We drive back to find the beautiful female Cheetah called Anashe; she has walked across the plains and is also in hunting mood. She is crouched in long grass and a family of Pumba walk in striking distance of her. She does not hunt the Pumba even though one of the piglets would be an easy snack as the mother with her long tusks would aggressively attack her probably causing great harm. No, her focus is a small herd of Thompson Gazelle a few hundred yards away. She bides her time and watches and waits patiently. The Thompson Gazelle have not spotted her; they graze quietly and even more closer to her. Anashe assesses the difference and takes her opportunity and gives chase, her is directly behind the Thompson Gazelle who is directly in front of me giving me the perfect view of the dramatic chase. It is the perfect dance of predator and prey, swerving and changing direction. Anashe comes within feet of pulling down the Thompson Gazelle but it escapes her clutches. She misses her opportunity but the chase for me so exciting, fast paced and dramatic to watch, I feel completely privileged.
Anashe must hunt so she finds a termite mound and sits on top to survey the plains. She then walks down the side and sits under the shade of a bush growing out of it to regain her energy. Two old Buffalos walk towards her; they do not care about her presence as she is no threat. They walk close by her both acknowledging each other’s presence but neither having to change their activity.
Lunch down by the Mara river is peaceful, as we sit on our blankets we watch Hippo splashing and honking in the river. Superb Starlings with their iridescent midnight blue plumage fly down from the trees and start singing to us; they are clever and know it is lunch time. I break up bread and throw it to them; they love to get quite close. A large herd of Impala walk near us; it is so beautiful to be out of the vehicle and at one with nature.
Anashe has started to walk and finds a large herd of Impala, by now she is very hungry and has used a considerable amount of energy. This is an interesting turn of events as she is now within several hundred feet of Olchore the male Cheetah but he is asleep in the long grass so they cannot see each other. Anashe gets closer to the herd of Impala and starts to chase them, she sprints at full pace, her body elongated as she twists and turns to catch an Impala. The Impala are also long limbed, agile and fast, they scatter in all directions, Anashe must decide which one to focus on. She is covering the plains at speed but the Impala remains just out of reach. She exhausts herself; she is running on empty so walks back to the termite mound to rest.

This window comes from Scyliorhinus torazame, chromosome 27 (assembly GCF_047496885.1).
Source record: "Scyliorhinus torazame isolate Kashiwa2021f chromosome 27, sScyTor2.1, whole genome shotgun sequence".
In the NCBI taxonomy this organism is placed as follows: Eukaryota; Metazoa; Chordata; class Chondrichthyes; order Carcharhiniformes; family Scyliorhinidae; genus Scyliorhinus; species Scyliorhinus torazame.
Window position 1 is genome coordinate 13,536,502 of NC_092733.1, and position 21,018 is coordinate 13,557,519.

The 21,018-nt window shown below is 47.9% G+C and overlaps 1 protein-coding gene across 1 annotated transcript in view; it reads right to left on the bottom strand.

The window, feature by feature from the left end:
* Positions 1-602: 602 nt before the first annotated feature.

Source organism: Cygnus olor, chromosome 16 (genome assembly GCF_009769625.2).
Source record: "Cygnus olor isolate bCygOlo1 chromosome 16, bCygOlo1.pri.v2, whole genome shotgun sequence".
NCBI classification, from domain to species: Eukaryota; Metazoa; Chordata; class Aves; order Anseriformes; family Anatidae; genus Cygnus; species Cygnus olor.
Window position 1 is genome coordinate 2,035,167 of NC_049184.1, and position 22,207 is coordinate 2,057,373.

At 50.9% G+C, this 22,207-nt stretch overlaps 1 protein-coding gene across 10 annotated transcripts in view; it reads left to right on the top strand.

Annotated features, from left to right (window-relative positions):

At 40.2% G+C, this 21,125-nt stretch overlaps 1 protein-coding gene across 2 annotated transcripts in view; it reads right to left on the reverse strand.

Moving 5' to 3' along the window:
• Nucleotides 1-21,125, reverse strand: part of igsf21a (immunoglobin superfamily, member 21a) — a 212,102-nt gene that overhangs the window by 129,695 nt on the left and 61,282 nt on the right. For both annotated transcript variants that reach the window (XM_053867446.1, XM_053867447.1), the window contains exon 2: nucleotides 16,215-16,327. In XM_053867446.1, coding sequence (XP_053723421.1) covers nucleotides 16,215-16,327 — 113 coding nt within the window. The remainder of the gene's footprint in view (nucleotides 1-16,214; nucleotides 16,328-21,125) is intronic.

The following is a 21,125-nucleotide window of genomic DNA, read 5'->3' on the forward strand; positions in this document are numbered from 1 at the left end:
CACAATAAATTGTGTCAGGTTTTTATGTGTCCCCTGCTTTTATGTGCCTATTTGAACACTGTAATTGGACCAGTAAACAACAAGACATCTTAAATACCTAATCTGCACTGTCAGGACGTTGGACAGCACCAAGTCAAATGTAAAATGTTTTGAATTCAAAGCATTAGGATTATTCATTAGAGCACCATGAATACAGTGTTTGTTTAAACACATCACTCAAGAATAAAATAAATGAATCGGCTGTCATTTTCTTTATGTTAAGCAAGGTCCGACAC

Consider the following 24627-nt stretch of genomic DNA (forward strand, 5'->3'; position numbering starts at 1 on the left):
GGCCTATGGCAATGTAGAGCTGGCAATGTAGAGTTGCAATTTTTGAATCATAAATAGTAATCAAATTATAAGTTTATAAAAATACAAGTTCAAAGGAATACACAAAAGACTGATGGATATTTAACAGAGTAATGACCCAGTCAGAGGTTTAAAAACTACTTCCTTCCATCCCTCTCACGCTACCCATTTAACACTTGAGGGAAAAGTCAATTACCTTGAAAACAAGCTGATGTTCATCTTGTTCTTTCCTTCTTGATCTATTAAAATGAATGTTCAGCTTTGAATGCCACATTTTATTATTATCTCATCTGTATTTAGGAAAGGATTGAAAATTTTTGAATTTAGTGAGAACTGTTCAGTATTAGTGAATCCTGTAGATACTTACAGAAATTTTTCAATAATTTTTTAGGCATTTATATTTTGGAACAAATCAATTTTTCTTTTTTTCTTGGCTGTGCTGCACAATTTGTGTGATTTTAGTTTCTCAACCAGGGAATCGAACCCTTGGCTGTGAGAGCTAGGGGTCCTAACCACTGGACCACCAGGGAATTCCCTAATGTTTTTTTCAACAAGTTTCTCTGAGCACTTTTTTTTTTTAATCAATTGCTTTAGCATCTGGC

The Impala scattered right past Olchore but he did not wake, only after the commotion does he raise his lazy head from the grass to observe the plains. By this time Anashe is out of sight. The two Cheetahs are still only a few hundred yards apart but the grasses and termite mound stops them seeing each other. Anashe recently lost her only cub so it is likely she is in oestrus. After a rest Anashe starts walking to find new prey, she walks in the opposite direction to Olchore so they will not meet.
Over the ridge unbelievably we see yet another Cheetah it is observing a bachelor herd of Impala. These large male Gazelle have large horns and are fast sprinters, the Cheetahs chance of catching one of these and successfully bringing it down is very low odds. He sits and waits behind a bush but one of the Impala sees him and makes an alarm call, the rest of the Impala herd look up and are alerted to the threat.
The sun is low in the sky as it is late afternoon in the Gunia area. Lying on the bank of the river we see three sub adult Lions and a Lioness around two and a half years old. The males already have good manes so it will not be long before they are kicked out if the pride and will form a coalition. They are gorgeous boys; their faces have yet to bear the brunt of battle or mating so are beautifully clear of scars. The males are incredibly affectionate with one another they are a tangle of legs, paws and tails. As one rolls over another just snuggles into its belly, they have an incredibly close bond that will last for life. They are very sleepy even through the sun is about to set.
Next to the Lions an Ossimum bush is giving off a wonderful fragrance. It is like a wild mint and can be chewed. When you have a group of bushes like this it can really mask the pungent smell of rotting carcasses which is quite useful. The sleepy sub adult Lions raise their heads for a moment to give us a glance of their dark golden eyes and mohican mane then they flop back down again to sleep until it is time to join the rest of the pride to hunt.